Autoread with unidirectional communication

Use case

  • You want to read a number from the card.
    (For all other read operations, use VHL.)
  • You don't want to actively retrieve read results.
  • You don't need to control reader feedback (e.g. LED and beeper) via the host.
  • You don't need to update the firmware or configuration via the host.

Implementation overview

What is Autoread?

The reader scans for cards and reads them autonomously (learn more).

How it works

  • Configure the reader for your cards type(s). You can use our GUI tools BALTECH ToolSuite to conveniently create and deploy the configuration (including wireless deployment options).
  • The reader autonomously polls for cards and reads them.
  • Once it has read a card, it actively forwards the read result to the host.
  • Define the feedback to the card holder as part of the reader configuration.

Diagram showing a BALTECH reader in Autoread mode with unidirectional communication

Supported interfaces

  • RS-232
  • USB virtual COM port (recommended when not using the SDK, required for RDP)
  • USB keyboard emulation

    Keyboard emulation is only recommended if your productive devices have neither keyboard nor mouse. Otherwise you run the risk of having the keyboard input unintentionally directed to applications other than yours as the reader output can be fed into any editor.

Alternatives

Use Autoread via BRP if:

  • You want to use Ethernet.
  • You want to control reader feedback (e.g. LED and beeper) via the host.
  • You want to update the firmware or configuration via the host.
  • You want the option to "upgrade" to VHL later.

Your workflow

Configure the reader

To prepare readers for access from your application, please create a configuration. Alternatively, you can order a configuration from us.

Required equipment

  • A Windows computer with BALTECH ToolSuitecall_made installed
  • A test reader you can connect to your computer.
    If the productive reader type doesn't provide a USB connection, we recommend you use an ID-engine ZB to create and test the configuration.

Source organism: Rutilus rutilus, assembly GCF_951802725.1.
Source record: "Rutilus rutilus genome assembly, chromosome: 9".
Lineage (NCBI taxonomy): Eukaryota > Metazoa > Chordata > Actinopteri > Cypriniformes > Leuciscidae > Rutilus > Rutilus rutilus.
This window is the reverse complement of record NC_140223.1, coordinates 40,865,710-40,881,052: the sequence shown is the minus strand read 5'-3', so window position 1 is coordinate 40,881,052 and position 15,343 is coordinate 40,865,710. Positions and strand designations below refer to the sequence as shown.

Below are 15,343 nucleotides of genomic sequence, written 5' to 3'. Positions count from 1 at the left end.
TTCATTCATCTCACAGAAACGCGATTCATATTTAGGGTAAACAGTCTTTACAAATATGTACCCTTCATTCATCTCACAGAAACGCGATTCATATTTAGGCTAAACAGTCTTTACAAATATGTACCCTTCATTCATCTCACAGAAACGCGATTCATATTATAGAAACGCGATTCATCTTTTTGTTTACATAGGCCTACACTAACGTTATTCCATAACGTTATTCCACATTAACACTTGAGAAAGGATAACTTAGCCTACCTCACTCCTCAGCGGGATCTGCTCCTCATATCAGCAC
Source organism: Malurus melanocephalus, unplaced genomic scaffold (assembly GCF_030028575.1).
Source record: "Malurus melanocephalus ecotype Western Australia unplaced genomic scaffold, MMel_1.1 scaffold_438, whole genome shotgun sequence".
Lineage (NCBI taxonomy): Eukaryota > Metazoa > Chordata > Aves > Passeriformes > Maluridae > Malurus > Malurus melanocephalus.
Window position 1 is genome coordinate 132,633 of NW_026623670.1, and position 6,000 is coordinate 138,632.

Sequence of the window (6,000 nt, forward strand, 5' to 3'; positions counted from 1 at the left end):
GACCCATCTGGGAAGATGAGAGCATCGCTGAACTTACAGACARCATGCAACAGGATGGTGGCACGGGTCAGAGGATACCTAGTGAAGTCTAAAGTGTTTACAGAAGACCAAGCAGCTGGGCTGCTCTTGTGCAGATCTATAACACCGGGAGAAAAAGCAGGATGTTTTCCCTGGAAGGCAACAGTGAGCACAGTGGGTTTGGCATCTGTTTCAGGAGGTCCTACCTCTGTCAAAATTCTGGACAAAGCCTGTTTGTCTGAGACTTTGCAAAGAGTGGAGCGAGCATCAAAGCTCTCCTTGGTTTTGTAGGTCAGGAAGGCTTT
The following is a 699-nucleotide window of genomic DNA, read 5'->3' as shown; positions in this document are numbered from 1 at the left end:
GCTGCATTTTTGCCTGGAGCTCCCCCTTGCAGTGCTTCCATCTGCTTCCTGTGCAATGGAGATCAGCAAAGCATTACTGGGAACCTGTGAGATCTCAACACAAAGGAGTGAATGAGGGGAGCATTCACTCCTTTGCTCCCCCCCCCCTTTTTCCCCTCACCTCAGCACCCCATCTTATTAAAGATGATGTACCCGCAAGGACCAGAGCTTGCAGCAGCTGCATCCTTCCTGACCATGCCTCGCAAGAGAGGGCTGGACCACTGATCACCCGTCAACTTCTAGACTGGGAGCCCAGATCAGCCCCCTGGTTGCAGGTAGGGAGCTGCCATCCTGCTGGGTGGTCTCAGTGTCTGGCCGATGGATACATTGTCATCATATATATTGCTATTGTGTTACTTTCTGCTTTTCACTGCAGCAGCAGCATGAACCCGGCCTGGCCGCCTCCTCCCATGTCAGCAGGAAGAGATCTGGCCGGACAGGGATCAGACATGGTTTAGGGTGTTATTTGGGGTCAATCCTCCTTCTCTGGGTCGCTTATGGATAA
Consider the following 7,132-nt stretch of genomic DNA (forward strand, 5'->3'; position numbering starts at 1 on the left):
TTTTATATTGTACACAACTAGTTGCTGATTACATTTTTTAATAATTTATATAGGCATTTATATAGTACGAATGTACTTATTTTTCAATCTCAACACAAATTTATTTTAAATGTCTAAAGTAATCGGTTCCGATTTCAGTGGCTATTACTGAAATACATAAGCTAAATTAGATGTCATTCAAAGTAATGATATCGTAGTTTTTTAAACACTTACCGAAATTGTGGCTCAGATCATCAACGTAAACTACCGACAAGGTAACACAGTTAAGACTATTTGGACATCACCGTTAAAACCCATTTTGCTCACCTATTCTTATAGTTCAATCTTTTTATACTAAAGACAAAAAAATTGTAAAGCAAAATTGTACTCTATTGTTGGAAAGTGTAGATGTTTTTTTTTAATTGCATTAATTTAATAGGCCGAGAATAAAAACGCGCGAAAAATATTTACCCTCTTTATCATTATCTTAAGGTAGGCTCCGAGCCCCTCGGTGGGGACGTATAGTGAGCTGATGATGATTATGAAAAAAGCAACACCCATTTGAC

1. Create a configuration file.
  2. Add device settings to enable the host protocol and (as an option) define reader feedback (e.g. LED and beeper).
  3. Transfer your draft configuration to the test reader to later test your application.

This registers a new virtual COM-port device

Once you deploy a RawSerial configuration to the reader, a new virtual COM port device will be registered with the computer. However, HID is still used for the connection with BALTECH ToolSuite applications.

Retrieve results via RS-232/virtual COM port

Identify the COM port associated with the reader

With a firmware version below 1.23.00, please look for the reader via the following filename:

  • Windows: \\.\COMx
  • macOS: /dev/cu.usbmodem*
  • Linux: /dev/ttyACMx

As of firmware version 1.23.00, you can iterate through the COM ports of the system as follows:

  1. Open the port and send the ASCII character ? (0x3F) to the device.
  2. Wait 100 ms for a response.
  3. If the device is a BALTECH reader, the response starts with
    BALTECH Reader\n, followed by the reader firmware stringcall_made.

Example: BALTECH Reader\n1100 IDE Z 1.22.00 05/18/20 40020212\n

If you get no response or a different one, repeat the process with the next COM port.

You can try this using a terminal software. Here's how it works with Tera Termcall_made:

  1. Open Tera Term and select Serial.
    Screenshot: New serial connection in Tera Term

  2. In the terminal, type ?.

  3. A BALTECH reader will respond as shown in the screenshot below.
    Screenshot: BALTECH reader response to the command '?' in Tera Term

  4. If you get no response or a different one, try the next port. To do so, click Setup > Serial Port... and select a different port.
    Screenshot: Select a different serial port in Tera Term

Test the host interface

Again, you can use a terminal software such as Tera Term.
When placing a card in front of a test reader, the card's number is returned in ASCII (hex) format with a carriage return line feed at the end.

Read the card number with your host application

You can read the number using a terminal software or an application that can read data via a serial interface. Make sure you open the RS-232 interface or virtual COM port respectively.
When working on Linux and your process isn't running as root, please assign the process permissions to access the reader.

Parallel transmission via both serial interfaces

The reader will send data via both RS-232 and virtual COM port. Thus, it's theoretically possible to connect a reader to 2 applications at the same time.

Retrieve results via keyboard emulation

Test the host interface using any text editor, e.g. Notepad. When placing a card in front of a test reader, the card's number is returned in ASCII (hex) format with a carriage return line feed at the end.

What's next?

That's it for the development part. The next step is to create project settings with card-specific information and integrate the readers with your application. For the full workflow, please refer to this step-by-step guide.

Is this done by someone else?

Then please hand them your configuration if you've created one. Make sure you finalize the configuration first.

Troubleshooting & support

Got stuck somewhere along the way? Don't worry, we'll help you troubleshoot: